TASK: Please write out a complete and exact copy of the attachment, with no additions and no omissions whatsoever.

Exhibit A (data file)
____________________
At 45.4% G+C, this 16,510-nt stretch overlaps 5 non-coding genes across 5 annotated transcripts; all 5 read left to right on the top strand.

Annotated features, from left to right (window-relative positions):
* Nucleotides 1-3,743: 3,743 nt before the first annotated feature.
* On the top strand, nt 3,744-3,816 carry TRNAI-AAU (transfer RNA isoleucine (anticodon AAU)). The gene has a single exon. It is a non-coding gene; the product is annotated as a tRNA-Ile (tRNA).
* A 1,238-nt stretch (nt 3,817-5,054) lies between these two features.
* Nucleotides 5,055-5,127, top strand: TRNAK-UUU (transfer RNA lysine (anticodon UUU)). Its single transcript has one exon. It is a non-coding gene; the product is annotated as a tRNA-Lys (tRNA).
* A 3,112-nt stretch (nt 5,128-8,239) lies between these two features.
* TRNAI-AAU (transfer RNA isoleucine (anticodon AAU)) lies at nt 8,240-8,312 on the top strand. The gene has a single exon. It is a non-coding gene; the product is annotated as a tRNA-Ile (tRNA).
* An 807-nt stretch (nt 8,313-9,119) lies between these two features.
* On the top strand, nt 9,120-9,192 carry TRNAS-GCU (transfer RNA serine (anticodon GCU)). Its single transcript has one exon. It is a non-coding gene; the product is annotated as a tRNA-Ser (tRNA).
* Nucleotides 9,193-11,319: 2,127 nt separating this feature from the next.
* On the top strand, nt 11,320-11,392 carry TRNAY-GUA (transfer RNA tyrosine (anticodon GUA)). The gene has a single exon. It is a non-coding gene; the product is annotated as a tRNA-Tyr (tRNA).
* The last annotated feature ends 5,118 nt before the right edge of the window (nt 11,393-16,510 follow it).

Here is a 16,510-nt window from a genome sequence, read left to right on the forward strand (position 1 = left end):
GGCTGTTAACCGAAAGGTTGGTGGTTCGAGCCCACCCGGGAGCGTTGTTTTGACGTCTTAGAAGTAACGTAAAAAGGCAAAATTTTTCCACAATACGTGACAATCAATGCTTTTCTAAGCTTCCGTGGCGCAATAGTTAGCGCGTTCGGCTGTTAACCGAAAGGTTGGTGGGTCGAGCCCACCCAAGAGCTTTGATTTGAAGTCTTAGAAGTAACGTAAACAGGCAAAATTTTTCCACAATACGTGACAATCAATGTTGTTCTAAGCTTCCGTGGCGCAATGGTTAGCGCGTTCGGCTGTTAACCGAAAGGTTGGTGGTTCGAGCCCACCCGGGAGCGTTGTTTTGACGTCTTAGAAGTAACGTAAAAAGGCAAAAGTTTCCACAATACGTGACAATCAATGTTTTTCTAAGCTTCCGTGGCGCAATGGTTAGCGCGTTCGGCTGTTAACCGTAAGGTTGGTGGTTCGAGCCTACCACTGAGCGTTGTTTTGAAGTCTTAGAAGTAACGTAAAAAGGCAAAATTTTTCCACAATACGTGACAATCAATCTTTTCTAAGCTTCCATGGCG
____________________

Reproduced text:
At 45.4% G+C, this 16,510-nt stretch overlaps 5 non-coding genes across 5 annotated transcripts; all 5 read left to right on the top strand.

Annotated features, from left to right (window-relative positions):
* Nucleotides 1-3,743: 3,743 nt before the first annotated feature.
* On the top strand, nt 3,744-3,816 carry TRNAI-AAU (transfer RNA isoleucine (anticodon AAU)). The gene has a single exon. It is a non-coding gene; the product is annotated as a tRNA-Ile (tRNA).
* A 1,238-nt stretch (nt 3,817-5,054) lies between these two features.
* Nucleotides 5,055-5,127, top strand: TRNAK-UUU (transfer RNA lysine (anticodon UUU)). Its single transcript has one exon. It is a non-coding gene; the product is annotated as a tRNA-Lys (tRNA).
* A 3,112-nt stretch (nt 5,128-8,239) lies between these two features.
* TRNAI-AAU (transfer RNA isoleucine (anticodon AAU)) lies at nt 8,240-8,312 on the top strand. The gene has a single exon. It is a non-coding gene; the product is annotated as a tRNA-Ile (tRNA).
* An 807-nt stretch (nt 8,313-9,119) lies between these two features.
* On the top strand, nt 9,120-9,192 carry TRNAS-GCU (transfer RNA serine (anticodon GCU)). Its single transcript has one exon. It is a non-coding gene; the product is annotated as a tRNA-Ser (tRNA).
* Nucleotides 9,193-11,319: 2,127 nt separating this feature from the next.
* On the top strand, nt 11,320-11,392 carry TRNAY-GUA (transfer RNA tyrosine (anticodon GUA)). The gene has a single exon. It is a non-coding gene; the product is annotated as a tRNA-Tyr (tRNA).
* The last annotated feature ends 5,118 nt before the right edge of the window (nt 11,393-16,510 follow it).

Here is a 16,510-nt window from a genome sequence, read left to right on the forward strand (position 1 = left end):
GGCTGTTAACCGAAAGGTTGGTGGTTCGAGCCCACCCGGGAGCGTTGTTTTGACGTCTTAGAAGTAACGTAAAAAGGCAAAATTTTTCCACAATACGTGACAATCAATGCTTTTCTAAGCTTCCGTGGCGCAATAGTTAGCGCGTTCGGCTGTTAACCGAAAGGTTGGTGGGTCGAGCCCACCCAAGAGCTTTGATTTGAAGTCTTAGAAGTAACGTAAACAGGCAAAATTTTTCCACAATACGTGACAATCAATGTTGTTCTAAGCTTCCGTGGCGCAATGGTTAGCGCGTTCGGCTGTTAACCGAAAGGTTGGTGGTTCGAGCCCACCCGGGAGCGTTGTTTTGACGTCTTAGAAGTAACGTAAAAAGGCAAAAGTTTCCACAATACGTGACAATCAATGTTTTTCTAAGCTTCCGTGGCGCAATGGTTAGCGCGTTCGGCTGTTAACCGTAAGGTTGGTGGTTCGAGCCTACCACTGAGCGTTGTTTTGAAGTCTTAGAAGTAACGTAAAAAGGCAAAATTTTTCCACAATACGTGACAATCAATCTTTTCTAAGCTTCCATGGCG